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Tags: 2014, 2013, biomedical research, Washington, WSU Pullman, WA, Northwest, WA research, WSU, Washington State University, Washington Life Science, BioResearch Product Faire Event, buiding. new building, research science information, Biomedical Research Funding, Pullman

Anschutz Medical Campus Research Scientists Find Molecules To Reduce Anesthesia Damage

Posted by BCI Staff on Fri, Jan 04, 2013

Each year millions of Americans risk undergoing surgery for a variety of problems such as organ transplants, mending broken bones and cosmetic surgeries. Often surgery is necessary to fix ongoing health problems with the benefits of the surgery usually outweighing the risks. Despite the potential risks to surgery patients, in the United States more than 48 million surgeries are performed each year. In most cases, undergoing surgery is relatively risk free, but not always.

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Tags: 2014, Bioscience research, 2013, biomedical research, University of Colorado, Medical Research, Drug Discovery, DNA Research, Southwest, National Jewish Health, Anschutz Medical Campus, BioResearch Product Faire Front Line Event, BioResearch Product Faire Event, Denver, CO, public health, NJH, Fitz, Aurora

New $10 Million COBRE Grant For UNR Neuroscience Research

Posted by BCI Staff on Thu, Dec 13, 2012

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Tags: biomedical research, 2012 Research Funding, University of Nevada Reno, UNR, Nevada, 2012, Neuroscience, Front Line event, NV, Reno, Biomedical Research Funding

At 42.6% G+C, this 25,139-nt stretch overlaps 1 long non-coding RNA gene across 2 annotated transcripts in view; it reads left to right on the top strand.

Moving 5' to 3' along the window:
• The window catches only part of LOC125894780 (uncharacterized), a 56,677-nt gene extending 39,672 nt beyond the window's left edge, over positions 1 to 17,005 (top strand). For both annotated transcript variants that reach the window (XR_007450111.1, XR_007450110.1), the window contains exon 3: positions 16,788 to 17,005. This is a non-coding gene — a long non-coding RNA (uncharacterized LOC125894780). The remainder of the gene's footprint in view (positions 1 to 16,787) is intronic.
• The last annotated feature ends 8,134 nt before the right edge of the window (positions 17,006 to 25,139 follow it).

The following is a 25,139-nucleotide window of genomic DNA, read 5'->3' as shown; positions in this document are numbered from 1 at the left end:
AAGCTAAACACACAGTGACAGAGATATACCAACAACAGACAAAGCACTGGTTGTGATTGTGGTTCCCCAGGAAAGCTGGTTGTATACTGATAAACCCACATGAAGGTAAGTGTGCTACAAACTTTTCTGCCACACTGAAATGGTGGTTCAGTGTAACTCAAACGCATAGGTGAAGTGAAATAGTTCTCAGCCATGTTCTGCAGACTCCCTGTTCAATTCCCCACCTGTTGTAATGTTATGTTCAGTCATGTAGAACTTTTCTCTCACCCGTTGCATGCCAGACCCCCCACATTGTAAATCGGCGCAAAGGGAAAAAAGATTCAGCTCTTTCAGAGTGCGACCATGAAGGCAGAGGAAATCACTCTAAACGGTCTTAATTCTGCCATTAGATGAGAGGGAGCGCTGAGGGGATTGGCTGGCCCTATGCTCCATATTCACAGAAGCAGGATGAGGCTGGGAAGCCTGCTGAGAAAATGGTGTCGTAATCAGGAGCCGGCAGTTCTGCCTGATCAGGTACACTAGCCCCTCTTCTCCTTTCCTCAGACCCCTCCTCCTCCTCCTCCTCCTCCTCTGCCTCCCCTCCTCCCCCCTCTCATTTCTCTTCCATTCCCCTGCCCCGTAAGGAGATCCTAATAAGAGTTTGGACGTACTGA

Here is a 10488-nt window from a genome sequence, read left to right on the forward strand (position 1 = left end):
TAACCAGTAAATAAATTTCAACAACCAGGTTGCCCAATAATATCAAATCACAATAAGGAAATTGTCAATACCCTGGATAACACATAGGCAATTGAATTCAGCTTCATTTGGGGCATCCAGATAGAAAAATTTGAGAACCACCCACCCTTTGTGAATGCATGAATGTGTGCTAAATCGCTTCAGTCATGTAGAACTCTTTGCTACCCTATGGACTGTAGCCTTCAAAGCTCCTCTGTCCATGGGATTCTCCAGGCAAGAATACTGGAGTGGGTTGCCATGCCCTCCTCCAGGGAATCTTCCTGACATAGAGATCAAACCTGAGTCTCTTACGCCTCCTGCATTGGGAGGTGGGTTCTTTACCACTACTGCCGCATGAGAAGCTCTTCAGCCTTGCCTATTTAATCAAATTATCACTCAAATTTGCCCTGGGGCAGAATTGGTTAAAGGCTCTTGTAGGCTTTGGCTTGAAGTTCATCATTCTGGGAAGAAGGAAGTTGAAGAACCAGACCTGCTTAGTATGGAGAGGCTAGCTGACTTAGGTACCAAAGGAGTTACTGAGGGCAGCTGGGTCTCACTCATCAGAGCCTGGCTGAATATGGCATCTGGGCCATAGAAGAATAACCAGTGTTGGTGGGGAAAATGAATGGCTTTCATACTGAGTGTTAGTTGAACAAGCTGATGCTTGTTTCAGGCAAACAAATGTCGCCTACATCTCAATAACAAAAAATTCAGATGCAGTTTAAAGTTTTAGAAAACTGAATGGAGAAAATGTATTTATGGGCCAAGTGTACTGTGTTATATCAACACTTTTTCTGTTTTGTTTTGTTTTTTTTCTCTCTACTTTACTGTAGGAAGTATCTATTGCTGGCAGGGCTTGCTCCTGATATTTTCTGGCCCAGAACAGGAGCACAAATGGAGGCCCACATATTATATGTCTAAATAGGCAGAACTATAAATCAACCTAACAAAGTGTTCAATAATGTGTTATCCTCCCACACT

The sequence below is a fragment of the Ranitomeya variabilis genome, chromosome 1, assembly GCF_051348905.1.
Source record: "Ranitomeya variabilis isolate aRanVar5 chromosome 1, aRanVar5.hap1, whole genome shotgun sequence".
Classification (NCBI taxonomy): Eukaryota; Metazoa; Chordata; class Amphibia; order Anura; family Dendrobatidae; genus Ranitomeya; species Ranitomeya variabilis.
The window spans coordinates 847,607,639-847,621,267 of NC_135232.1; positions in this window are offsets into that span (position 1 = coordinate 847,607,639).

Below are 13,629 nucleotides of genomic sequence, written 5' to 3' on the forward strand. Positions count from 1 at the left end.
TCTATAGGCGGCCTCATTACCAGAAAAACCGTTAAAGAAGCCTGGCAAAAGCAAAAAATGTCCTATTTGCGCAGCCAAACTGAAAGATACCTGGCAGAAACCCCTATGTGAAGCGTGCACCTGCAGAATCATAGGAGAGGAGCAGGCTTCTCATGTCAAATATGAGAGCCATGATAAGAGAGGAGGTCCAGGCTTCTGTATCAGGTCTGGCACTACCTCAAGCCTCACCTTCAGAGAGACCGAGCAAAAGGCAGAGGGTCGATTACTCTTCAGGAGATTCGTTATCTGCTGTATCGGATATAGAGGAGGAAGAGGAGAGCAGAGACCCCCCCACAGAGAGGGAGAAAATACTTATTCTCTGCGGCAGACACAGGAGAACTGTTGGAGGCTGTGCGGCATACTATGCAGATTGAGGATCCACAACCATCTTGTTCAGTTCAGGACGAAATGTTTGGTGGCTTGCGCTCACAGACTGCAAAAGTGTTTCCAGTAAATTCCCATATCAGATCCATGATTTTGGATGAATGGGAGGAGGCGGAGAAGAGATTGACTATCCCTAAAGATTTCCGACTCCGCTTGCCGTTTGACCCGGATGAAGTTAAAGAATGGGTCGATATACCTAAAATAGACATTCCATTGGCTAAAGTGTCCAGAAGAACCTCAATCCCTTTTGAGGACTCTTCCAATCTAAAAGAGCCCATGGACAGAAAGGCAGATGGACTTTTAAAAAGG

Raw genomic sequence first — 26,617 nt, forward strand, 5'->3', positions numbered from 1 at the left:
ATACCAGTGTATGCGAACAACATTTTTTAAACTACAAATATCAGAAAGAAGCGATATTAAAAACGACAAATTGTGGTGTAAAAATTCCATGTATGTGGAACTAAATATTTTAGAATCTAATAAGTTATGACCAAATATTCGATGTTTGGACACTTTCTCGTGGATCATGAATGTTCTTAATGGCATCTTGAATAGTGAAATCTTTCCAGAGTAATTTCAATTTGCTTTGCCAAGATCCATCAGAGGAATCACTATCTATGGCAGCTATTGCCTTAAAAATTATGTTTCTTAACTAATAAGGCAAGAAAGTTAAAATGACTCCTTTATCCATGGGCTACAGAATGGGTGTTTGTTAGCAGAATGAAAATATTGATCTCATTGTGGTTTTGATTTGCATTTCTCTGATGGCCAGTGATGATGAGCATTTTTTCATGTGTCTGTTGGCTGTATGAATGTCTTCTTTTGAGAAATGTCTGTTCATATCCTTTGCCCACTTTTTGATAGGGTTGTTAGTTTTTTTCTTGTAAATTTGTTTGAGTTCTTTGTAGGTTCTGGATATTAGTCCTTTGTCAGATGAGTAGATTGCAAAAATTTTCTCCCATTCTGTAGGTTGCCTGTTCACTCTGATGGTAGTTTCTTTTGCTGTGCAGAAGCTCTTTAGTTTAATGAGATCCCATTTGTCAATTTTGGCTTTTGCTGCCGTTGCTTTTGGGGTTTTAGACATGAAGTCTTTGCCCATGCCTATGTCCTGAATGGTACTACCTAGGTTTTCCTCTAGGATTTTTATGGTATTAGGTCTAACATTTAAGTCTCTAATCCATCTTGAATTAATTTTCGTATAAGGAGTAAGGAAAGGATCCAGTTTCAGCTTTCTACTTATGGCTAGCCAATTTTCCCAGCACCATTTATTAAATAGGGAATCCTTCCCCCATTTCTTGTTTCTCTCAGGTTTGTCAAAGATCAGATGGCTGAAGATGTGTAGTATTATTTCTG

Rockefeller Research Shows White Blood Cells Not Lone Warriors in Immune Response

Posted by Jaimee Saliba on Tue, Dec 04, 2012

Researchers in the St. Giles Laboratory of Human Genetics of Infectious Diseases at Rockefeller University have recently published the results of a study that demonstrates how organs like the brain have their own defense systems which, when disrupted, can permit disease despite a healthy white blood cell count. The key is the production of interferon, which are proteins triggered by a receptor called TLR3 that send up the alarm to fight infection (by interfering with the pathogen's reproduction). When that TLR3 receptor is faulty on a neuron or other brain cell, no interferon is produced and the patient can suffer a disease of the brain even though that same pathogen is being combatted effectively in other parts of the body. We now know there seem to be localized systems of immune response within specific organs, and that interferon therapy may help patients with rare localized diseases. 

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Tags: Rockefeller University, biomedical research, Stem cell research, New York, 2012, Immune System, brain research, BioResearch Product Faire Event, NY, New York City